Santa Fe Reporter
For The Boys
December 4, 1991
Bette Midler lays siege to aÂ movie like a drunk busting up aÂ birthday party. She bellows. SheÂ flaps her arms. She knocks overÂ the punch bowl. Then, afterÂ accosting every guest, she insistsÂ on blowing out all the candles onÂ the cake herself. Look at me!Â each gesture shouts. Still here!
So it goes in “For the Boys,”Â two and a half hours and someÂ $40 million worth of pure Bettebomb which manages to trivialize the social history of threeÂ American wars while the
obstreperous Midler and herÂ unlucky costar, James Caan, tryÂ to sing, joke and soft-shoe theirÂ way into our hearts.
If you’re looking for a primerÂ on all the ways a movie can goÂ wrong – makeup to mawkishness, script to sets – this is it.Â Rarely will you see such graveÂ follies committed in the name ofÂ e n t e r t a i nme n t . .. or politicalÂ commentary.
Our heroes, Dixie LeonardÂ and Eddie Sparks, are troupers ofÂ the show-must-go-on variety.Â They meet, suitably enough, in aÂ bomber hanger in England, onÂ the occasion of saucy, spunky,Â virtually unknown young Dixie’s Big Break: She’s been drafted toÂ do a wartime USO tour with theÂ great star Eddie, and she’s plentyÂ nervous. But before he can recycleÂ his usual’ crooner/one-liner shriek,Â she lights up the adoring GIs withÂ a couple of dirty jokes, then flashesÂ an expanse of plump, milky thighÂ and puts the boys away with a Â steamy version of “P.S.: I LoveÂ You,” lit only by the flickeringÂ beams of three hundred Army AirÂ Force flashlights. Predictably,Â Dixie steals the show from theÂ egotistical headliner. He sneersÂ under his pencil line mustache. HeÂ wants to fire her immediately.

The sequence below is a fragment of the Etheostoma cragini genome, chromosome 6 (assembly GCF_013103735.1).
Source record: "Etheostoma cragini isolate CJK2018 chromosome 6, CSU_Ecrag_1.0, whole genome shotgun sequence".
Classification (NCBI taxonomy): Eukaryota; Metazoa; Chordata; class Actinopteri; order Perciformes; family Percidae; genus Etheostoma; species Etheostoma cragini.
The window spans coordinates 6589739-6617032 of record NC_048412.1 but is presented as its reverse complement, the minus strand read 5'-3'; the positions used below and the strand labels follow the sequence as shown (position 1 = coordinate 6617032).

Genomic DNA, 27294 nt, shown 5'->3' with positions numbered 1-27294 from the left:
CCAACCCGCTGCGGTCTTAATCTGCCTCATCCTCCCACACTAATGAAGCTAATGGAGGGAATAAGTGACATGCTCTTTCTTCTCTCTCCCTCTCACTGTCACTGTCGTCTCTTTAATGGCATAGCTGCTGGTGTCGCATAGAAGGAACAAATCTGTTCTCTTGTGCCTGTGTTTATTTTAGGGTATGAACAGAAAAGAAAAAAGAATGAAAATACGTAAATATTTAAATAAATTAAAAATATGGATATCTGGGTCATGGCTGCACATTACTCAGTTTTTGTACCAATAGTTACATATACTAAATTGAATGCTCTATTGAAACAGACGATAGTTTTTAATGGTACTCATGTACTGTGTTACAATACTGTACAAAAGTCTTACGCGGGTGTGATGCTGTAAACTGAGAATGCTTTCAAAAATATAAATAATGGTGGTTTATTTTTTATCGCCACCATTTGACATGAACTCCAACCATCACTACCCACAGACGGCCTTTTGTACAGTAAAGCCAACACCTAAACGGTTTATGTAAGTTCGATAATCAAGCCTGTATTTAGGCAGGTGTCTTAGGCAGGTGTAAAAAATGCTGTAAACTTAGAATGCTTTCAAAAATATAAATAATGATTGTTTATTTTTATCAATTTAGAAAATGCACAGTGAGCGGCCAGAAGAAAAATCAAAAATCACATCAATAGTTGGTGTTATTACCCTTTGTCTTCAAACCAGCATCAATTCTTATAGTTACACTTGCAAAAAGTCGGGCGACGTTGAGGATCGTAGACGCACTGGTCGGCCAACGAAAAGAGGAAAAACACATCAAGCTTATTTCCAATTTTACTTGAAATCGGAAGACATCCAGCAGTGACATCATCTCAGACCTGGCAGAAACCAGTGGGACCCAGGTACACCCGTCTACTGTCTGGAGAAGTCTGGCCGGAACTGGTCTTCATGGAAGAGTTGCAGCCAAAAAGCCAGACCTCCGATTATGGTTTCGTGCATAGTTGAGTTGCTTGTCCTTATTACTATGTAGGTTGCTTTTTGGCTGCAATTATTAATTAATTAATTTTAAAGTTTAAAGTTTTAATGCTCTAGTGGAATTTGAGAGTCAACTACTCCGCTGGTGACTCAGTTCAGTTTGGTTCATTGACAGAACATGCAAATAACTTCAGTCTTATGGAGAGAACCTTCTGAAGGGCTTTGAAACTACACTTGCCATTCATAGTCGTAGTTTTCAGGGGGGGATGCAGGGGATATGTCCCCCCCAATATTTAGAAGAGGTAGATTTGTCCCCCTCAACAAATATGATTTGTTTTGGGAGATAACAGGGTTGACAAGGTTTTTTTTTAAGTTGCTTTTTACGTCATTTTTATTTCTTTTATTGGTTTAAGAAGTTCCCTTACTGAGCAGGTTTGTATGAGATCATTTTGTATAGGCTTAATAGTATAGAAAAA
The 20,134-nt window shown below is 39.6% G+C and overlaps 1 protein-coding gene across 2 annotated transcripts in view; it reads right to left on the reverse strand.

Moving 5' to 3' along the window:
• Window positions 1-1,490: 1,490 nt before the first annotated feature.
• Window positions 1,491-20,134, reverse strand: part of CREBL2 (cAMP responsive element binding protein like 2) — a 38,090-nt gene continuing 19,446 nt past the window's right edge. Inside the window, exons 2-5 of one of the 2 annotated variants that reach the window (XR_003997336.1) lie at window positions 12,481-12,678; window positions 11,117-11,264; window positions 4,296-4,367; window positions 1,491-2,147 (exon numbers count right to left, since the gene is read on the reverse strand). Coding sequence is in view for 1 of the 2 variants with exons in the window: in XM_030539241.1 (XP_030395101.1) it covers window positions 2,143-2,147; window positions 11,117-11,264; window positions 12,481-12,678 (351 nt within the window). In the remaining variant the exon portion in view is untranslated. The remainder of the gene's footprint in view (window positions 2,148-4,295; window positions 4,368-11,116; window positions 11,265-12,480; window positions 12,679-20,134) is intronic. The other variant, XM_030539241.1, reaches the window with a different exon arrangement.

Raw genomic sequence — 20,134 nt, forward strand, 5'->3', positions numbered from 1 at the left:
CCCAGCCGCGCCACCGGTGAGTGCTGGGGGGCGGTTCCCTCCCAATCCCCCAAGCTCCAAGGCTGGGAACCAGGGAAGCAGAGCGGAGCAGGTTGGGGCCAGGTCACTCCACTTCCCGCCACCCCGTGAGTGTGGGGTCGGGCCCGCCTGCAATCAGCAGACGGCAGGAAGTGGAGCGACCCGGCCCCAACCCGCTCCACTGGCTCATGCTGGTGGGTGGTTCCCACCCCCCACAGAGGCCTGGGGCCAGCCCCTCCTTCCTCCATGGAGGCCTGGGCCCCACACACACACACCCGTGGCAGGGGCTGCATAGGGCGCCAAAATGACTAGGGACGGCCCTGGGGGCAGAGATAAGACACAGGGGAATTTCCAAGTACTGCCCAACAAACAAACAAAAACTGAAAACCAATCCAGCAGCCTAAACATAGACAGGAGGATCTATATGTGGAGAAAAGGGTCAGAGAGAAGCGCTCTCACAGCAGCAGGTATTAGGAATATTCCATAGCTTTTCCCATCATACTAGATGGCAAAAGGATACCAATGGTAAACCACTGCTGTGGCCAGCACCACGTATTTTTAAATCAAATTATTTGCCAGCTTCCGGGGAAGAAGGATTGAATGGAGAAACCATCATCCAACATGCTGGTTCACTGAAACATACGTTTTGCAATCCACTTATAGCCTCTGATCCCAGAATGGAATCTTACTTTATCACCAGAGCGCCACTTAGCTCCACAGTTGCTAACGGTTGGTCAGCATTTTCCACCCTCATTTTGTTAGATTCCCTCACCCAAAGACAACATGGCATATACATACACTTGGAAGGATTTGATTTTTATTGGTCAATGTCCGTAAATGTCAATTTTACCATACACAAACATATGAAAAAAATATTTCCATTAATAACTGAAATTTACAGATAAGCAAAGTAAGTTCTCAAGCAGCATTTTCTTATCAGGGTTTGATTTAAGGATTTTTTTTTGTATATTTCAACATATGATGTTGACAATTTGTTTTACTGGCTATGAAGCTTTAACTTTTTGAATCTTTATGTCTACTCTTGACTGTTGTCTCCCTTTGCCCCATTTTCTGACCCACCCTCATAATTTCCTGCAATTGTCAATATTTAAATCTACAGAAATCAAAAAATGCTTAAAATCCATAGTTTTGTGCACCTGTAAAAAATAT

But Caan lets the camera greedy Midler mug him so thoroughly all movie long that I began
hoping the Sonny-deep-within himÂ would finally get ragged off andÂ send Luca Brazzi after her.
Midler also produced this thing,Â and she’ll get what she deserves.